The two times I’ve had to fire someone because their incompetence was harming my company, the EDD gave them benefits though I had hard evidence of cause. In both cases the EDD did not contact me for my side of the story, which they are required to do, so I had to appeal. The evidence for termination for cause meant nothing. The evidence of progressive discipline meant nothing. The fact that EDD didn’t follow their own process and contact me meant nothing. I had to follow their process, but they didn’t One EDD person told me they knew the ex-employee had given them the wrong phone number and that’s why they hadn’t interviewed me but it was too late and I had to appeal. (She did give the right phone number to all her creditors, and it took a year to get them to stop calling her here and speaking roughly to me, which I was shocked to find out was standard procedure for collectors.) Of course, my phone number is on every tax payment and report I am required to make to the EDD.

    The result is that the EDD raised the amount of unemployment insurance I must pay for the next several years, and of course they extended the ex-employees’ benefits and gave them “retraining” benefits as well. I’m convinced the EDD is in place to shake down employers so they can provide all these benefits to the unemployed, no matter why they are unemployed.

    I’ve been investing in my business, in the employees, building a company that gets most of its business from referrals and repeat clients. All through the bailout fallout, I never laid anyone off, though the clients want our service at rock-bottom prices or they’re holding off until the economy improves. They hang onto their money longer, so I have to spend time collecting. Still, I’ve never been late with a payroll or a tax payment or an insurance payment or a loan payment. Doesn’t matter. I have perfect credit, but that doesn’t matter either. When the Consumer Credit law was passed a year ago (becoming effective in Feb 2010), all these banks that took bailout money from our Treasury cut my limits in half and raised the APR, in one case to 30%.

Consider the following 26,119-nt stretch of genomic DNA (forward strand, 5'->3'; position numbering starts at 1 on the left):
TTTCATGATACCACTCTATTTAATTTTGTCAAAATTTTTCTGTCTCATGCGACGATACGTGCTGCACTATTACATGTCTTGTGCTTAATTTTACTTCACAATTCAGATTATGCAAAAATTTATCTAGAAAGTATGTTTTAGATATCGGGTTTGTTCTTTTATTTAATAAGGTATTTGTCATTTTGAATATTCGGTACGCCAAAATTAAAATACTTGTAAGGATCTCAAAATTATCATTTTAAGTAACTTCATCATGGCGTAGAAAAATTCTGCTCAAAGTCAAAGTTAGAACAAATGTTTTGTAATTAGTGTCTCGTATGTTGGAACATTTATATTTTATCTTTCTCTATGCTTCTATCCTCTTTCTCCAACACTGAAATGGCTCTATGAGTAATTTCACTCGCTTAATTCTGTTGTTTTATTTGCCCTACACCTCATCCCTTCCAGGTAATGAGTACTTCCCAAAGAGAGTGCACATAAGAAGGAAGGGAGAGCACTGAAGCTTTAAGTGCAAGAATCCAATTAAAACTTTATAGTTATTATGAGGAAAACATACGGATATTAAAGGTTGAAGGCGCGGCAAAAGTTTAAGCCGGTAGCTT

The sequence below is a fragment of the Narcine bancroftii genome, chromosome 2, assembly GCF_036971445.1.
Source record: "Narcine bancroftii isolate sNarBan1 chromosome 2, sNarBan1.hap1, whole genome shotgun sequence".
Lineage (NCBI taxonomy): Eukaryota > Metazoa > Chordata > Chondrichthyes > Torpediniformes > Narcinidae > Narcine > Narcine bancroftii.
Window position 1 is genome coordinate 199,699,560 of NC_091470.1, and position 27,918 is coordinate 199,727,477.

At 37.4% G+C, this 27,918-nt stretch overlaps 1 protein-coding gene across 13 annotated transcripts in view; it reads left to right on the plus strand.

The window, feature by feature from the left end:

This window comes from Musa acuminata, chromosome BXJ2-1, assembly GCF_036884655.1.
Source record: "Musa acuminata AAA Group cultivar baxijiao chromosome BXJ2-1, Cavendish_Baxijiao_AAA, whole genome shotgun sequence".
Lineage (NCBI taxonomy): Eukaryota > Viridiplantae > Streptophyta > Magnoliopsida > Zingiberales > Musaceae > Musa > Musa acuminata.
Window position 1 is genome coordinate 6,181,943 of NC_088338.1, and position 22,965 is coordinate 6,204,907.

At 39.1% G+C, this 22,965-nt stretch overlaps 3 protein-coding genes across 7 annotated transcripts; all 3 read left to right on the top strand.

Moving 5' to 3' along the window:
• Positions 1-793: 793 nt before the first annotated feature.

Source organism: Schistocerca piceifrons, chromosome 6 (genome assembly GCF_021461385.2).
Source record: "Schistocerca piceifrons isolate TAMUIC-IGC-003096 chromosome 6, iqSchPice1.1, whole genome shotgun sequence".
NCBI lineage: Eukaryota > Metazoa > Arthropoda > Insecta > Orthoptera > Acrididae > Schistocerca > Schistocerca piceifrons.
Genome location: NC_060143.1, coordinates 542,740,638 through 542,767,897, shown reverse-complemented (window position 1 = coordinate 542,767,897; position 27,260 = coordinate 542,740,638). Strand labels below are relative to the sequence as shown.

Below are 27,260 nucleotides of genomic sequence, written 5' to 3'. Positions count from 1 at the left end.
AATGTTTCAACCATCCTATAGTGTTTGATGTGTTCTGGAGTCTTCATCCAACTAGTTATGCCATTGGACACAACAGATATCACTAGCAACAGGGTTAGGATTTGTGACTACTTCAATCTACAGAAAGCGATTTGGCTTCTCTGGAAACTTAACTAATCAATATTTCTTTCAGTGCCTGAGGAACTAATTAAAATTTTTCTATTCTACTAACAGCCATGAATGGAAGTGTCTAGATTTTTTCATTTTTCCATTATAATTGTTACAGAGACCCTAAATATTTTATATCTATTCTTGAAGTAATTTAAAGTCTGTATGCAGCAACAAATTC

I’m waiting for the appeal hearing in the case of the employee who embezzled half his salary from me while collecting income from his own clients. If I lose that one, I have already decided that the only way my company will survive is to lay everyone off and go back to freelance.

    (12) 12 Total Votes - 12 up - 0 down
    • justme says:

      Been there, Turquoise. Building a new biz and becoming bigger is like raising your head up outa the foxhole. You’re living in the past, you work for everyone else but yourself and your family now. In case you haven’t ck’d lately you’re trying to be a capitalist in a socialist system. This town is full of people who had employees and Co.s in Metros around Ca. and got kicked around by gov’t and lawyers, etc. then wised up and moved here for a new start, solo. You’ll find no entity to go after your embezzler employee, that requires a workload for them. You sound like a good and honest person who wants to play it straight, in other words someone to feed on. Take that target off your forehead and learn how to duck like the rest of us. See you in the foxhole.

      (2) 2 Total Votes - 2 up - 0 down
  5. easymoney says:

    I agree mr holly,
    I think those numbers are very low. If you take in the self employed, the building industry and the retail sales groups I am sure those numbers would jump up considerably. I hear that one out of five sub contractors are out of work. Retail merchants have cut back to skeleton sales crews.
    And this is not even counting those who have just given looking for work…

    (17) 17 Total Votes - 17 up - 0 down
  6. Mr. Holly says:

    Very depressing information to say the least. Unfortunately I think these numbers are far worst than what is being reported. Nowhere is there any accountability for all of the self-employeed people who are out of work and who are not elgible for unemployment benefits. If these people were somehow included in these statistic I think that there would be a significant increase to the number of people who are actually out of work.

    (26) 26 Total Votes - 26 up - 0 down